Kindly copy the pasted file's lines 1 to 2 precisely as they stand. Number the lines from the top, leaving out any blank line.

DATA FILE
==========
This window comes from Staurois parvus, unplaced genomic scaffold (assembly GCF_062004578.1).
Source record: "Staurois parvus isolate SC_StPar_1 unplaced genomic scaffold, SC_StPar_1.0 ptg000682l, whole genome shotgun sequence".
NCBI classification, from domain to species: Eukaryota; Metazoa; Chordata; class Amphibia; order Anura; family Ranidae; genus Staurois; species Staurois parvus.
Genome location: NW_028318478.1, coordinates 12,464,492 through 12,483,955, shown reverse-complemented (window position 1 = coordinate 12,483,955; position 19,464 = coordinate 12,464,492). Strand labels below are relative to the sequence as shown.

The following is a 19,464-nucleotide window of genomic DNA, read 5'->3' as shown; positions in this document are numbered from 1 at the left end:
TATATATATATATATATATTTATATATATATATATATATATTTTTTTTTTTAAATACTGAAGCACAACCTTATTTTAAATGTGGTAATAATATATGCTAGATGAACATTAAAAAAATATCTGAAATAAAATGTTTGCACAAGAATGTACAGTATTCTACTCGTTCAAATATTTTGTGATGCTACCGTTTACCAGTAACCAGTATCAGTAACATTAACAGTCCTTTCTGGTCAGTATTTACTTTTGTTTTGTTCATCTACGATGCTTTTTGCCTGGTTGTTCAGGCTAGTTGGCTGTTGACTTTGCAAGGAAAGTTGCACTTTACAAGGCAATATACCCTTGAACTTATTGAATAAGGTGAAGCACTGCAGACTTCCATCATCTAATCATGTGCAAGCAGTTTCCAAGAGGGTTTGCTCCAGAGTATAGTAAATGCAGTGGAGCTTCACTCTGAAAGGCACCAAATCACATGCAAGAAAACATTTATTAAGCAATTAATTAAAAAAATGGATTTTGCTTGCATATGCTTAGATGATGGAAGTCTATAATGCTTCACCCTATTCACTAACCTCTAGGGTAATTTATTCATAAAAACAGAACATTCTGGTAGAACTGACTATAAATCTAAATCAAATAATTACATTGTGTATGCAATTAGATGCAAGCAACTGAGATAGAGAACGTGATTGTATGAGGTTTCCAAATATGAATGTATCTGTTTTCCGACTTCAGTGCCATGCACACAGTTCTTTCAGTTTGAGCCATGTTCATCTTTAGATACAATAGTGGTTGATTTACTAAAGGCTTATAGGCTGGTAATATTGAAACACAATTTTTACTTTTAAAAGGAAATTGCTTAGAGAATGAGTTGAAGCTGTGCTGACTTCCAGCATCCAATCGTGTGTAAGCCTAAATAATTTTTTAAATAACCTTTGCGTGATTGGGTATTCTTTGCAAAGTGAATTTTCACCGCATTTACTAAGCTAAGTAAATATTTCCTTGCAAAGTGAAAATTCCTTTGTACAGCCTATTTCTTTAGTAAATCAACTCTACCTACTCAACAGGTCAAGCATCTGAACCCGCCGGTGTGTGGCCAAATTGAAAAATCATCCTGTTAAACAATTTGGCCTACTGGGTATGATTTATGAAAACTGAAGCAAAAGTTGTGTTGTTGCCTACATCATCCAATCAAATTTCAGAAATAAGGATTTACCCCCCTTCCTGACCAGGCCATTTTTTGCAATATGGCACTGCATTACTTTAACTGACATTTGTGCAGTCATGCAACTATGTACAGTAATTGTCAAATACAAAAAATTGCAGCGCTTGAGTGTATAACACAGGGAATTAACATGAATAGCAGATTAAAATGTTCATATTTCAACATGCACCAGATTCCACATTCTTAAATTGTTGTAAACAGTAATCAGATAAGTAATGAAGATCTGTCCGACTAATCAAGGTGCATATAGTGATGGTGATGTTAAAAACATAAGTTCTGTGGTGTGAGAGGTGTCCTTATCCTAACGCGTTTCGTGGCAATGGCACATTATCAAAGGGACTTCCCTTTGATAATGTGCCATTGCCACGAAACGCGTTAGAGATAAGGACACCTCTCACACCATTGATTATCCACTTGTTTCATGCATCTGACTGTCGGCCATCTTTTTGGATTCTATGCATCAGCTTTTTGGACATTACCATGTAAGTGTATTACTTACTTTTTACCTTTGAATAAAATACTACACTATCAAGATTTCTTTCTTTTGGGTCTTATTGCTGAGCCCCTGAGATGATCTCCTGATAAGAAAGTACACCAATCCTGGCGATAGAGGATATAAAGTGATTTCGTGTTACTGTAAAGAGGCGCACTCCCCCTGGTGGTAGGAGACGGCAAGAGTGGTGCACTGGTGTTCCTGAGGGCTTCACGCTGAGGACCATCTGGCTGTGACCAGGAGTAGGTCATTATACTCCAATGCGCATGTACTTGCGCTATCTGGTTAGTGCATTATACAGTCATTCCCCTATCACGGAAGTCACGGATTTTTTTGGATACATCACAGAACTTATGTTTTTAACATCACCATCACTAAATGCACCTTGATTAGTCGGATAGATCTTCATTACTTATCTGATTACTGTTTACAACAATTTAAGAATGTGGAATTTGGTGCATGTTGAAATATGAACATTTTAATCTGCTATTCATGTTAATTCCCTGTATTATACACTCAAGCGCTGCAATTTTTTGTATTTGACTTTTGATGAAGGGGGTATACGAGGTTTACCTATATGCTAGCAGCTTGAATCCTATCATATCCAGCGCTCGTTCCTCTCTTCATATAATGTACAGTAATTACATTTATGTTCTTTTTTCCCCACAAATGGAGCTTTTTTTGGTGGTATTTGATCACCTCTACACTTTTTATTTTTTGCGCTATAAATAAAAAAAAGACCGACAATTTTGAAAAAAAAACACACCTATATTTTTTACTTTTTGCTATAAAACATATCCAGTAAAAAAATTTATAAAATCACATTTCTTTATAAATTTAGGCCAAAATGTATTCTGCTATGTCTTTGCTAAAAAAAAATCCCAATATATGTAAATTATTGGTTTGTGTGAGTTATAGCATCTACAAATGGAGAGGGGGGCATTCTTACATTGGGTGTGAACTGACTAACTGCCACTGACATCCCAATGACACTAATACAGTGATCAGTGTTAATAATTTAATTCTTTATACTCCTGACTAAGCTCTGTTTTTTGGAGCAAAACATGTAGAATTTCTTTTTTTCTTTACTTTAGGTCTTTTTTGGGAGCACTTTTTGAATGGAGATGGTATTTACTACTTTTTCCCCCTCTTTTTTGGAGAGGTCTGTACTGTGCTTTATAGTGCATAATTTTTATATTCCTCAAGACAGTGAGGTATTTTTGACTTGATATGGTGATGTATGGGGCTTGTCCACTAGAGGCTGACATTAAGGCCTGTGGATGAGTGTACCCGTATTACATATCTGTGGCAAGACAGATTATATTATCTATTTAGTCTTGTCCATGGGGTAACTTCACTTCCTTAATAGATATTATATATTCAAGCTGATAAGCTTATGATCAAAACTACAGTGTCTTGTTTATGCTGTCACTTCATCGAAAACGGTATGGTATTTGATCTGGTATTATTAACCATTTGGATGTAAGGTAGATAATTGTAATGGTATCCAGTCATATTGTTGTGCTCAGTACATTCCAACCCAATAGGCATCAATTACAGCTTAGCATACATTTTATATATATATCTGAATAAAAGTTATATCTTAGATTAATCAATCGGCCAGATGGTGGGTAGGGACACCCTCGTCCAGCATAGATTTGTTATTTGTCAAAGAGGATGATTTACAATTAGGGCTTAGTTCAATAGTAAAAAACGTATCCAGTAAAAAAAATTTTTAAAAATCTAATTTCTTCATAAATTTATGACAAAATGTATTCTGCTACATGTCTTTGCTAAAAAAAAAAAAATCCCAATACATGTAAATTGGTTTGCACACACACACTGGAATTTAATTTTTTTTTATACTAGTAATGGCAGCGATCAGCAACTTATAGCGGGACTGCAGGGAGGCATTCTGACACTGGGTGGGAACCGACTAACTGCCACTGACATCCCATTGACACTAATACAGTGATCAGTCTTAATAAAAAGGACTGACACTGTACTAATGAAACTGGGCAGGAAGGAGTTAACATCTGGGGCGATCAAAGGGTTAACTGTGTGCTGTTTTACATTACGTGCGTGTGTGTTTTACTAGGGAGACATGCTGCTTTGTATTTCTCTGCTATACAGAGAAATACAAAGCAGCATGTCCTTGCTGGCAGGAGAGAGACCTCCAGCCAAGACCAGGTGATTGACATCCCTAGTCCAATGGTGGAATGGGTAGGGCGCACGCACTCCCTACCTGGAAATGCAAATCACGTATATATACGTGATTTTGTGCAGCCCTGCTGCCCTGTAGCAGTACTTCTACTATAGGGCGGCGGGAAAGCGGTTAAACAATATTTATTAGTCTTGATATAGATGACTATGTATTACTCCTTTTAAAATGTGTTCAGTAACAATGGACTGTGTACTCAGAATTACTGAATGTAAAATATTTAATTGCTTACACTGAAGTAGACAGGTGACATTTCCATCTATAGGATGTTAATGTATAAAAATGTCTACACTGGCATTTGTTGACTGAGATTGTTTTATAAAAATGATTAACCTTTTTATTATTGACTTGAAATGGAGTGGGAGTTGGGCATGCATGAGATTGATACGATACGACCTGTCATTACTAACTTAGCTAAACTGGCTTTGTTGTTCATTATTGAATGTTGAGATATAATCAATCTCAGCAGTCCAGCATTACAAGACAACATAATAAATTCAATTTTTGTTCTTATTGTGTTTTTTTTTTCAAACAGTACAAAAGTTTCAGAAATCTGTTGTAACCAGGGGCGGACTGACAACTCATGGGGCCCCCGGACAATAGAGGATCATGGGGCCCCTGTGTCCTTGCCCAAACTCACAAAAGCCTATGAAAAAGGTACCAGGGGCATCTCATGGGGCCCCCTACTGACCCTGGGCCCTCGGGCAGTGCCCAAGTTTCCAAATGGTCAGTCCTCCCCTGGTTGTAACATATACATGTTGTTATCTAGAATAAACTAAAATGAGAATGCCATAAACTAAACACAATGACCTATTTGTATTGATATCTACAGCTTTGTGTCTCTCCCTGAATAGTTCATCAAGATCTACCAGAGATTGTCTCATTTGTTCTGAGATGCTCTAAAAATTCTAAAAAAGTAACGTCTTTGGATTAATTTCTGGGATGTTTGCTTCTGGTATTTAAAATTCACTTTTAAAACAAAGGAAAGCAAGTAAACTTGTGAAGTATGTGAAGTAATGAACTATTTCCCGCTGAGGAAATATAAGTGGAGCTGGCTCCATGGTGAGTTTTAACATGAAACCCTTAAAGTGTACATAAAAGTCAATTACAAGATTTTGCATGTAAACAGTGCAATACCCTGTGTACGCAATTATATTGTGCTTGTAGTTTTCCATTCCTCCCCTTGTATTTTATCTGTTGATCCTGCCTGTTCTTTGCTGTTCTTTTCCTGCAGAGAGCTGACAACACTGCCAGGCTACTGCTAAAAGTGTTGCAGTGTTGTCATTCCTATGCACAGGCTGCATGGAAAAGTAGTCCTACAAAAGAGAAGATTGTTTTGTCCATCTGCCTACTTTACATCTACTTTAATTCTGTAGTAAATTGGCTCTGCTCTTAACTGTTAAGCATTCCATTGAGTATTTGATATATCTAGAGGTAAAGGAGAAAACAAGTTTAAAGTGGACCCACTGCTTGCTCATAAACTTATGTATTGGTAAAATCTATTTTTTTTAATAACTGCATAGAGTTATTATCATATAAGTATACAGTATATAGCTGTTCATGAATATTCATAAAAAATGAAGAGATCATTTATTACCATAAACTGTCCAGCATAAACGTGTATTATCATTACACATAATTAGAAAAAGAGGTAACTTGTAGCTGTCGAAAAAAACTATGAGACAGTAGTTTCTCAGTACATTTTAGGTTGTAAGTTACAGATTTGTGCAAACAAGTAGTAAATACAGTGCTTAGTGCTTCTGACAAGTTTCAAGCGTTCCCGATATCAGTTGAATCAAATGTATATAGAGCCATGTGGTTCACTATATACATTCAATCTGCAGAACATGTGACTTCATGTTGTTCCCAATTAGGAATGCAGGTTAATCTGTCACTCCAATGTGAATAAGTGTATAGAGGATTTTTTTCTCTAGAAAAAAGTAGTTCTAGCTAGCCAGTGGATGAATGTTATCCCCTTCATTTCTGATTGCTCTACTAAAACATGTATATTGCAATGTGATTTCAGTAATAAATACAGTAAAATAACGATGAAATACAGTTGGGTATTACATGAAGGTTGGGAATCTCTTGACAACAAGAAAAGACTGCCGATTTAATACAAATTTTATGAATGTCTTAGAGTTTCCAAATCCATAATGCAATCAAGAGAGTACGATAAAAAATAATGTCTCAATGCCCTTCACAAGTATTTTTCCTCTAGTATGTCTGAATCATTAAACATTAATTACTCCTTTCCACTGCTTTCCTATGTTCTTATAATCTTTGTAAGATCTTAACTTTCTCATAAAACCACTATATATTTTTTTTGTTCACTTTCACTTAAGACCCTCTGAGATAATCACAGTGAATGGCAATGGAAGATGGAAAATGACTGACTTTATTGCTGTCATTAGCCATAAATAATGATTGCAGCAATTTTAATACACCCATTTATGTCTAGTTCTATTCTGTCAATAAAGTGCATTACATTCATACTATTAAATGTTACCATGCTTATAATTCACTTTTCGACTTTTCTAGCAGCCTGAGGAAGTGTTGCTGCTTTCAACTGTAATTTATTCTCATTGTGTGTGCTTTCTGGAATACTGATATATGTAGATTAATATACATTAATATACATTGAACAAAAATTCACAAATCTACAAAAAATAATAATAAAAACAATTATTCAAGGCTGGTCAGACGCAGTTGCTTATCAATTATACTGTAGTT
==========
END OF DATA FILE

This window comes from Staurois parvus, unplaced genomic scaffold (assembly GCF_062004578.1).
Source record: "Staurois parvus isolate SC_StPar_1 unplaced genomic scaffold, SC_StPar_1.0 ptg000682l, whole genome shotgun sequence".